Private View held by Richard Andrews
Turmoil And Tranquillity: The Sea Through The Eyes Of Dutch And Flemish Masters 1550 - 1700 focuses on the emerging genre of maritime art in the Low Countries, during the 17th century. The exhibition of some 70 paintings examines the emergence of the seascape as an independent painting style, with works by early Flemish masters including followers of Jan Brueghel the Elder and Joachim Patinir, Cornelis van Wieringen and Andries van Eertvelt. It displays highly dramatic seascapes and depictions of storms and shipwrecks, which characterised Dutch seascapes of the period. The use of allegory, with examples depicting ships as symbols for the soul, is traced in paintings such as the 'Wreck of the Amsterdam' by an anonymous Flemish artist and Adam Willaerts's 'Jonah and the Whale'. The interplay between paintings of tranquil coastal waters and the assertion of a Dutch national identity is explored through the work of Jan Porcellis, Simon de Vlieger, Ludolf Backhuysen and Jacob van Ruisdael. Depictions of Mediterranean and Scandinavian scenes and other foreign shores, are examined through works by Hendrick van Minderhout, Simon de Vlieger, Gasper van Wittel (called 'Vanvitelli') and Pieter Mulier the Younger, 'the Cavaliere Tempesta'. The demand for paintings recording battles at sea and illustrious naval heroes is illustrated with works by Abraham Storck and the Willem van de Veldes, who moved to London, and for 20 years had their studio in the home of this exhibition. The Queen's House, National Maritime Museum, Greenwich until 11th January.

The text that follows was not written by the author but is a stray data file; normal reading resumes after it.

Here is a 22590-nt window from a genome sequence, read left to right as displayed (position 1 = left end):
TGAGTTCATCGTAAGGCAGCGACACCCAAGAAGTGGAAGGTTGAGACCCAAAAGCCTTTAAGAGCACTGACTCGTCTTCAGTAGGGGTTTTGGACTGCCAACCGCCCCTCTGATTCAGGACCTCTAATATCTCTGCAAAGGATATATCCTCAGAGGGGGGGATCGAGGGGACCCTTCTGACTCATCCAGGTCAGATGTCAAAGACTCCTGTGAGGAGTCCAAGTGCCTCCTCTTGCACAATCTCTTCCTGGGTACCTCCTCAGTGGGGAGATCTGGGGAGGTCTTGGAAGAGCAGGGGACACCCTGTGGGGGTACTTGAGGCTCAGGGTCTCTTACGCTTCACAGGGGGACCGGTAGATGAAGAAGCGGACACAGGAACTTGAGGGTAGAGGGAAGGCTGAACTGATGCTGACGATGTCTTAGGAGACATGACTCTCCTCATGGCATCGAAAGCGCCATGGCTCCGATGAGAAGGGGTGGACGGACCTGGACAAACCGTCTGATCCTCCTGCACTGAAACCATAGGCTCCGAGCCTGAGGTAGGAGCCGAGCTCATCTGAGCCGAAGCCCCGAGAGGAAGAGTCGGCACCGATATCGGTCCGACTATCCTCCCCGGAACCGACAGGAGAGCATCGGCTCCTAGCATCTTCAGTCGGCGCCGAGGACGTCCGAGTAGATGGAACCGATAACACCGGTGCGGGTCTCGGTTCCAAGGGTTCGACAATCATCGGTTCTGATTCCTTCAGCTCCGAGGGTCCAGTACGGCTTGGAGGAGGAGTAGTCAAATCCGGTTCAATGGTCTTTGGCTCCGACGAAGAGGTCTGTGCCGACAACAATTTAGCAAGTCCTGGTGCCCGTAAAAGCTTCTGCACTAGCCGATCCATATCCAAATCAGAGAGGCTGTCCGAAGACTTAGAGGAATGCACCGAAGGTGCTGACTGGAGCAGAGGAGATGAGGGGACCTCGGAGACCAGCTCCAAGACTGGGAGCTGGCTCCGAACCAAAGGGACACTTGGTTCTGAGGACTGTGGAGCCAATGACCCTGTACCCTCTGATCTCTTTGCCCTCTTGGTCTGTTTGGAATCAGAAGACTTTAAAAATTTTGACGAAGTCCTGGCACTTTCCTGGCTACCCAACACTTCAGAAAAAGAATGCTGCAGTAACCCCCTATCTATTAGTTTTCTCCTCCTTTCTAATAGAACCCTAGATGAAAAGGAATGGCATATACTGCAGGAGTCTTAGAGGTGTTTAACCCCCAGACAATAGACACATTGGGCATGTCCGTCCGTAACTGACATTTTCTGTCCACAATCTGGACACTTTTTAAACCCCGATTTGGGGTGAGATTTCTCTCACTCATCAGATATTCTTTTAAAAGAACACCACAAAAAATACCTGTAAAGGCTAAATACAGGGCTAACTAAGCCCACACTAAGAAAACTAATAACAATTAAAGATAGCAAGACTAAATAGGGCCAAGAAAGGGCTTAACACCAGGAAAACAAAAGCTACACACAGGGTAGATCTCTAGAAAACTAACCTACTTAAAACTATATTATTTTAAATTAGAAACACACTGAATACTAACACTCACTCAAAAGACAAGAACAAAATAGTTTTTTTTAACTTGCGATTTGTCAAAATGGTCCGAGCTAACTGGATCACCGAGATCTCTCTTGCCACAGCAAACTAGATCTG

John Muir Wood And The Origins Of Landscape Photography In Scotland is the first exhibition to examine this subject. It concentrates on images produced between 1840 and 1860, and in particular, on the work of John Muir Wood, arguably Scotland's first systematic landscape photographer. With bulky camera equipment, Muir Wood travelled by steamer along the Firth of Clyde, exploring the geography of Arran, Bute and the north Ayrshire coast. Chosen from an archive of 900 images, the selected photographs present a romantic view of nature during a time of rural upheaval, and strongly evoke the contrast between Victorian social and religious values and increasing urbanisation. Many of Muir Wood's photographs seem desolate, yet they are curiously uplifting. His ruined cottage image may appear to be a stony skeleton, but it lies above lush grass and a stream. Muir Wood's grasp of sensual detail is evident in how he captures the raw texture of scattered rocks in the water, and how the pallid tones of his forest photography suggest an almost ethereal glow. The exhibition puts Muir Wood's imagery into context by displaying examples of the landscape work of other early photographers, including Robert Adamson and David Octavius Hill, Thomas Keith, Horatio Ross and W H Fox Talbot. It charts the emergence of a new creative form as each struggled to express the Scottish landscape imagination through photography. Scottish National Portrait Gallery, Edinburgh until 26th October.